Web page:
With a little more than three minutes left in the game Thursday, the Cardinals' defense made their most significant play of the game, the Packers just one yard from putting the game out of reach.
Packers quarterback Aaron Rodgers lined up in the shotgun on fourth-and goal and rolled right, looking in the direction of wideout Randall Cobb for a touchdown that would've sealed the victory.
But linebacker Devon Kennard battled down the pass, sending the crowd inside State Farm Stadium into a frenzy and sending his offense back on the field with an improbable chance to win.
"That fourth down stop is what this defense is," linebacker Jordan Hicks said. "It's what we've been all year. We wish we had some plays back, cut down on the mistakes and tackled better. But no matter who they have at receiver, as long as 12 (Aaron Rodgers) is out there, it's a really good offense."
With three of their top receivers out -- Davante Adams, Allen Lazard and Marquez Valdes-Scantling -- the Packers used a simple yet effective strategy against the Cardinals: run the ball and milk the clock. It's why the Cardinals offense did not have the ball as much compared to other games this season.
"They had a good plan," coach Kliff Kingsbury said. "They ran the play clock down and Aaron (Rodgers) protected the ball and got completions and they were real effective with their offense."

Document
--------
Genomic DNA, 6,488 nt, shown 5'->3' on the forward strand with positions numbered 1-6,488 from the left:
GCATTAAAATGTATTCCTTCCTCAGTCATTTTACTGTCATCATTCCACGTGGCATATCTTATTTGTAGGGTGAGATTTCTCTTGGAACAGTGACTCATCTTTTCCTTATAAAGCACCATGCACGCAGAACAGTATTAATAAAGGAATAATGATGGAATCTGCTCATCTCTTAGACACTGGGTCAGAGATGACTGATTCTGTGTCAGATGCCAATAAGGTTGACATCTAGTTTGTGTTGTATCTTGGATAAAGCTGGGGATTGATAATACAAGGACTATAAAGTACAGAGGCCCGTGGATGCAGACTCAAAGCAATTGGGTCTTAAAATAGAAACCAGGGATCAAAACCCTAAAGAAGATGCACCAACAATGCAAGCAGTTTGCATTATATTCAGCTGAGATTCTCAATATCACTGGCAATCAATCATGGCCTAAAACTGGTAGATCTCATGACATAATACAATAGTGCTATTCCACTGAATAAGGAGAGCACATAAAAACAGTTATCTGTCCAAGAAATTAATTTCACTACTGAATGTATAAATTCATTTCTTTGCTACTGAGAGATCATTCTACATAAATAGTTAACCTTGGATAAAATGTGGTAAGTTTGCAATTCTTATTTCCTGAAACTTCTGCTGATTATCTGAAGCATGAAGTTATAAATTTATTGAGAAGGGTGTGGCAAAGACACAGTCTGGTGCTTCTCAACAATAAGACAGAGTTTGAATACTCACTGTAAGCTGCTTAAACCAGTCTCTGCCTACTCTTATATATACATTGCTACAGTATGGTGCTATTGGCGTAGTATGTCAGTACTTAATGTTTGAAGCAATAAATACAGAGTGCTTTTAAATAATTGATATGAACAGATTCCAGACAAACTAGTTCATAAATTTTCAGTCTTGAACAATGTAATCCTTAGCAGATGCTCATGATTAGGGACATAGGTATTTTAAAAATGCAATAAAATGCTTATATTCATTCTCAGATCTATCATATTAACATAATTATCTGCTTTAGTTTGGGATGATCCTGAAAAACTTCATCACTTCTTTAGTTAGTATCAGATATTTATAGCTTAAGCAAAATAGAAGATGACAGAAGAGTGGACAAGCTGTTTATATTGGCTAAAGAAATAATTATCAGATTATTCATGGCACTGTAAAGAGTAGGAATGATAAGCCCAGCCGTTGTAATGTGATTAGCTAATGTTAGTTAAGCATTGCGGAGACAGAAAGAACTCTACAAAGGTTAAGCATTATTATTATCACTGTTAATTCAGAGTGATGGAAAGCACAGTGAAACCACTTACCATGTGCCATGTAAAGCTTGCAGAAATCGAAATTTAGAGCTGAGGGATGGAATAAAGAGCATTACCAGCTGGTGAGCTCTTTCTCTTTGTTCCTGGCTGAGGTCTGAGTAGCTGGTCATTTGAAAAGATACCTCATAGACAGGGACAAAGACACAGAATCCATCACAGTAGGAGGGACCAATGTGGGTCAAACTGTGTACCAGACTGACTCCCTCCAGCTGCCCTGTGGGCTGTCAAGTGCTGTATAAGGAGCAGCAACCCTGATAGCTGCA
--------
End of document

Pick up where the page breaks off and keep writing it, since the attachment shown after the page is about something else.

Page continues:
Rodgers only had 184 yards, although he did have two touchdown passes and the Packers did not turn the ball over. On the ground, A.J. Dillon and Aaron Jones combined for 137 yards on 31 carries. Countless missed tackles were a culprit for that.
"I think when they started having success running the ball, it was a go-to for them," Hicks said. "And it wasn't anything exotic, we just didn't tackle as well as we wanted to."
Hicks lamented that the unit was unable to generate a turnover -- "That feels like a big difference," he said -- and while the vital stop at the end nearly saved the Cardinals' outcome, he emphasized it can't change how the group looked at the game overall.
"Win, lose or draw, it's about approaching the game the same way and correcting mistakes," Hicks said.